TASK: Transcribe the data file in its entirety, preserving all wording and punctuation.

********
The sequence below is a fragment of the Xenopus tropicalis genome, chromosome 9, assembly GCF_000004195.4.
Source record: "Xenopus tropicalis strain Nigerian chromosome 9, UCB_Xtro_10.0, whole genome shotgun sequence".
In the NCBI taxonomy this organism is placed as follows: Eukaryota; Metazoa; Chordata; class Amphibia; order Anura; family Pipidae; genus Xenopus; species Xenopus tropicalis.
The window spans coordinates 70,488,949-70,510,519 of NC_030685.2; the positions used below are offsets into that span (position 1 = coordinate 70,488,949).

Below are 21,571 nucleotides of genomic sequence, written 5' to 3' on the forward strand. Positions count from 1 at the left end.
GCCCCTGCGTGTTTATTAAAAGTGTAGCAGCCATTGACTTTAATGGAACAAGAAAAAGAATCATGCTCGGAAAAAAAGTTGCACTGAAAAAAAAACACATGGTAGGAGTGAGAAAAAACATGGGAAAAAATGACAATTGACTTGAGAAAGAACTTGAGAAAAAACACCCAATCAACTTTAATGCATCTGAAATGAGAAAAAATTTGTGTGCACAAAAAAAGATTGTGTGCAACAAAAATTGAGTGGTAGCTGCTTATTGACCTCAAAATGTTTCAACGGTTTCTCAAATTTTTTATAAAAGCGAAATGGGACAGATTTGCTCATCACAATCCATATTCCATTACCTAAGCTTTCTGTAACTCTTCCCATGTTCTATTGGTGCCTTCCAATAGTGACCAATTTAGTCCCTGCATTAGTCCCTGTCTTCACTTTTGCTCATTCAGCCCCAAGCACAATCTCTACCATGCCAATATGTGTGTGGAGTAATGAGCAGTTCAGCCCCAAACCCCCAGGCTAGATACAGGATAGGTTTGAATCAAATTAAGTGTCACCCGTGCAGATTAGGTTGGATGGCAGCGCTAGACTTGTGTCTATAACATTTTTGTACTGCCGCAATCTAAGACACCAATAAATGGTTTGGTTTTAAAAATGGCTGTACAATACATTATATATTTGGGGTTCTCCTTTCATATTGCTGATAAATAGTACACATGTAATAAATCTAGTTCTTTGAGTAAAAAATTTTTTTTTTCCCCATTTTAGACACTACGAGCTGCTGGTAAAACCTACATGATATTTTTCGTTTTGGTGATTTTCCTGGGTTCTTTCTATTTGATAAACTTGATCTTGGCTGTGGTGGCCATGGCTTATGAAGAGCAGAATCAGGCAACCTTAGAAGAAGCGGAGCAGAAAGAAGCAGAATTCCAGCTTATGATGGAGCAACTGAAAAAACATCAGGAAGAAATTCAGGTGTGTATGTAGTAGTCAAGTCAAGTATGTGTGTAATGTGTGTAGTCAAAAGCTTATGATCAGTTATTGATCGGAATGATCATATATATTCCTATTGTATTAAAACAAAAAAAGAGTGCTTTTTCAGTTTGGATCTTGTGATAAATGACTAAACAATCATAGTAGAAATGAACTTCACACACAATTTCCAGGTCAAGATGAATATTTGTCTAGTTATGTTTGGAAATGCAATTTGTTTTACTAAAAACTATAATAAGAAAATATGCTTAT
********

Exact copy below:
The sequence below is a fragment of the Xenopus tropicalis genome, chromosome 9, assembly GCF_000004195.4.
Source record: "Xenopus tropicalis strain Nigerian chromosome 9, UCB_Xtro_10.0, whole genome shotgun sequence".
In the NCBI taxonomy this organism is placed as follows: Eukaryota; Metazoa; Chordata; class Amphibia; order Anura; family Pipidae; genus Xenopus; species Xenopus tropicalis.
The window spans coordinates 70,488,949-70,510,519 of NC_030685.2; the positions used below are offsets into that span (position 1 = coordinate 70,488,949).

Below are 21,571 nucleotides of genomic sequence, written 5' to 3' on the forward strand. Positions count from 1 at the left end.
GCCCCTGCGTGTTTATTAAAAGTGTAGCAGCCATTGACTTTAATGGAACAAGAAAAAGAATCATGCTCGGAAAAAAAGTTGCACTGAAAAAAAAACACATGGTAGGAGTGAGAAAAAACATGGGAAAAAATGACAATTGACTTGAGAAAGAACTTGAGAAAAAACACCCAATCAACTTTAATGCATCTGAAATGAGAAAAAATTTGTGTGCACAAAAAAAGATTGTGTGCAACAAAAATTGAGTGGTAGCTGCTTATTGACCTCAAAATGTTTCAACGGTTTCTCAAATTTTTTATAAAAGCGAAATGGGACAGATTTGCTCATCACAATCCATATTCCATTACCTAAGCTTTCTGTAACTCTTCCCATGTTCTATTGGTGCCTTCCAATAGTGACCAATTTAGTCCCTGCATTAGTCCCTGTCTTCACTTTTGCTCATTCAGCCCCAAGCACAATCTCTACCATGCCAATATGTGTGTGGAGTAATGAGCAGTTCAGCCCCAAACCCCCAGGCTAGATACAGGATAGGTTTGAATCAAATTAAGTGTCACCCGTGCAGATTAGGTTGGATGGCAGCGCTAGACTTGTGTCTATAACATTTTTGTACTGCCGCAATCTAAGACACCAATAAATGGTTTGGTTTTAAAAATGGCTGTACAATACATTATATATTTGGGGTTCTCCTTTCATATTGCTGATAAATAGTACACATGTAATAAATCTAGTTCTTTGAGTAAAAAATTTTTTTTTTCCCCATTTTAGACACTACGAGCTGCTGGTAAAACCTACATGATATTTTTCGTTTTGGTGATTTTCCTGGGTTCTTTCTATTTGATAAACTTGATCTTGGCTGTGGTGGCCATGGCTTATGAAGAGCAGAATCAGGCAACCTTAGAAGAAGCGGAGCAGAAAGAAGCAGAATTCCAGCTTATGATGGAGCAACTGAAAAAACATCAGGAAGAAATTCAGGTGTGTATGTAGTAGTCAAGTCAAGTATGTGTGTAATGTGTGTAGTCAAAAGCTTATGATCAGTTATTGATCGGAATGATCATATATATTCCTATTGTATTAAAACAAAAAAAGAGTGCTTTTTCAGTTTGGATCTTGTGATAAATGACTAAACAATCATAGTAGAAATGAACTTCACACACAATTTCCAGGTCAAGATGAATATTTGTCTAGTTATGTTTGGAAATGCAATTTGTTTTACTAAAAACTATAATAAGAAAATATGCTTAT